Wildlife experts call for restraint as bird-lovers flock to see Buchan kestrel nest

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Bird-lovers have been warned to be careful when approaching nests, after concerns were raised about people getting too close to a pair of kestrels near a coastal path in Buchan.

The location of the nest has become well-known and in recent days up to 40 people have been viewing the birds at times.

Scottish Natural Heritage (SNH) yesterday warned that such visits could actually put chicks at risk.

Gavin Clark, SNH Tayside and Grampian operations manager, said: “There’s a risk that too many people trying to get too close may put pressure on the birds and cause chicks to fledge prematurely.

“There is also a danger that the birds will become habituated to people, which is detrimental for the birds in the long term.

“We’re asking that people don’t get close to the nest by approaching the cliff edge or stay too long on the coastal footpath opposite the nest site.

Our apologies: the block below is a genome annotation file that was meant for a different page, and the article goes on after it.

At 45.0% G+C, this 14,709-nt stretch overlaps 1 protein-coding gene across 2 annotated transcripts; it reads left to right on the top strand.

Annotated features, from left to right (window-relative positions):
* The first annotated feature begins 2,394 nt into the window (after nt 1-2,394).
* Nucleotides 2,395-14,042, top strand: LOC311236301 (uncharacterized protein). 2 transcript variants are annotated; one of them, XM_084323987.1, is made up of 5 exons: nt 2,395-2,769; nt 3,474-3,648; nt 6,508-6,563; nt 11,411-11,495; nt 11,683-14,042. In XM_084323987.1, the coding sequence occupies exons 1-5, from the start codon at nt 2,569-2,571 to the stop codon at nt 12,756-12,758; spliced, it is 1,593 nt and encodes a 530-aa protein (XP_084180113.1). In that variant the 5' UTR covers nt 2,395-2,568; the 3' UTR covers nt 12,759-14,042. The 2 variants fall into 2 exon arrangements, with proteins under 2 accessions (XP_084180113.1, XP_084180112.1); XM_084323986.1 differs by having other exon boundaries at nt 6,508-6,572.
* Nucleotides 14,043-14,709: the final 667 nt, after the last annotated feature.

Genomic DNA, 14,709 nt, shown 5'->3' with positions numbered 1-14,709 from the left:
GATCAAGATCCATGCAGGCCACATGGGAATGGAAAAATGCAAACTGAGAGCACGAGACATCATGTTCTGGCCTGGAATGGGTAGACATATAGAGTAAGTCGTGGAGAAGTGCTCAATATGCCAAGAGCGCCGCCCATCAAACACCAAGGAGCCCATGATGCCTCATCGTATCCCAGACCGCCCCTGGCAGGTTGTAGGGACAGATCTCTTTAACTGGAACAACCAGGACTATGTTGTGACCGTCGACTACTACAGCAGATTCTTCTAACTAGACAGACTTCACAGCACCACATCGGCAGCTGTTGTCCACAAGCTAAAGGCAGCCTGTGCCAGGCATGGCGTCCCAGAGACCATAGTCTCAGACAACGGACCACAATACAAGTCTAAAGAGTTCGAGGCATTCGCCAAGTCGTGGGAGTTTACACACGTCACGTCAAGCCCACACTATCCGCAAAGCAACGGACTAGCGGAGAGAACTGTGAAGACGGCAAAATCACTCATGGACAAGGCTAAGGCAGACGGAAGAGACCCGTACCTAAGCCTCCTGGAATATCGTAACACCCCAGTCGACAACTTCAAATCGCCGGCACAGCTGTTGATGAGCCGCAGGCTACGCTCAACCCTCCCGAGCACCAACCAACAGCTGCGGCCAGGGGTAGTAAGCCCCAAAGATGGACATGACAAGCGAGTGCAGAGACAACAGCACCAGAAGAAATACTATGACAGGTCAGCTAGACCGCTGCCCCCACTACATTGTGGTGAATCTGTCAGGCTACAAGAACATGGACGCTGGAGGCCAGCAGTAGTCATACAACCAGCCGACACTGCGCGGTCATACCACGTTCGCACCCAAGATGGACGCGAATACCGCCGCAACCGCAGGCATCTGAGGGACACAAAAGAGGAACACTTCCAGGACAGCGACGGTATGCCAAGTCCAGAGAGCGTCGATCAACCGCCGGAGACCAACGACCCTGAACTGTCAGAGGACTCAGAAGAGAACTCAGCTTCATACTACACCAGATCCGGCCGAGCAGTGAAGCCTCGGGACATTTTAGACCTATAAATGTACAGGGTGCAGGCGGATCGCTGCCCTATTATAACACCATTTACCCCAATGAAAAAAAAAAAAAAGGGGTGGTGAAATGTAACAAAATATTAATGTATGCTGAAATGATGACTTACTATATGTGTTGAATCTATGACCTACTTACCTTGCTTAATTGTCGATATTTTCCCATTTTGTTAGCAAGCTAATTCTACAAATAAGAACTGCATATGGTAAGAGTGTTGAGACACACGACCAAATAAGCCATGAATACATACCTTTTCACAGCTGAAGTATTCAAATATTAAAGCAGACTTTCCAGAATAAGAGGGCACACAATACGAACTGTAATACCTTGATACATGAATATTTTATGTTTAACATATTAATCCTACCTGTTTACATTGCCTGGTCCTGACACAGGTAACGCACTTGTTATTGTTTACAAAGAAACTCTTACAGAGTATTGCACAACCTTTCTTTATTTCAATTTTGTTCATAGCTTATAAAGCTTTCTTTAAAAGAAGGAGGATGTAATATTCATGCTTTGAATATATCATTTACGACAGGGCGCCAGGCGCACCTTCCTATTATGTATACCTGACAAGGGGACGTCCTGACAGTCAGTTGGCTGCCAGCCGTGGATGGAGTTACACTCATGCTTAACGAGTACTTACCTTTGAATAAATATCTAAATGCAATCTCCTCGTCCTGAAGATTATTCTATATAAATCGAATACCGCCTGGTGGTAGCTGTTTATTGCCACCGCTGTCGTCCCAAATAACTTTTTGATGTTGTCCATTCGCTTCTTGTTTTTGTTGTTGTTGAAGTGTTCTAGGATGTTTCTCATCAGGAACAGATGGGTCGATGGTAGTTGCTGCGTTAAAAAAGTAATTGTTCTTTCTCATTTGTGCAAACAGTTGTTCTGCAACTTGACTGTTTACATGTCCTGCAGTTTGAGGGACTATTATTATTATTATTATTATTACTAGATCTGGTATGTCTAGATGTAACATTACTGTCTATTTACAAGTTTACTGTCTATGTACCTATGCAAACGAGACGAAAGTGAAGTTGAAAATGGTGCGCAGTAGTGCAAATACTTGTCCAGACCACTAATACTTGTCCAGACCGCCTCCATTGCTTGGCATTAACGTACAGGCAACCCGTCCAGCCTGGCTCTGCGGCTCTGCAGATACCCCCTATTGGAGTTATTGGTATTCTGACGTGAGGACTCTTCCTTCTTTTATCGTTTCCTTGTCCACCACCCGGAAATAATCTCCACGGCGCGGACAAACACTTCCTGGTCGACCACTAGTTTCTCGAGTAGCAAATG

“All wild birds and their nests are legally protected. In the event of any wildlife crime being suspected, people should contact the police on 101.”

Ron Macdonald, a local photographer and former SNH manager, added: “A good photograph can have a powerful impact, connecting nature with people and culture.

“Most photographers are responsible, recognising that the welfare of the kestrels is more important than getting a good photograph.”

Kestrels are one of our best known birds of prey. They produce between four and five eggs, with fledging taking place from early June to early August.

They are relatively short-lived with an average lifespan of four years, and with a high mortality rate in young birds.

Breaking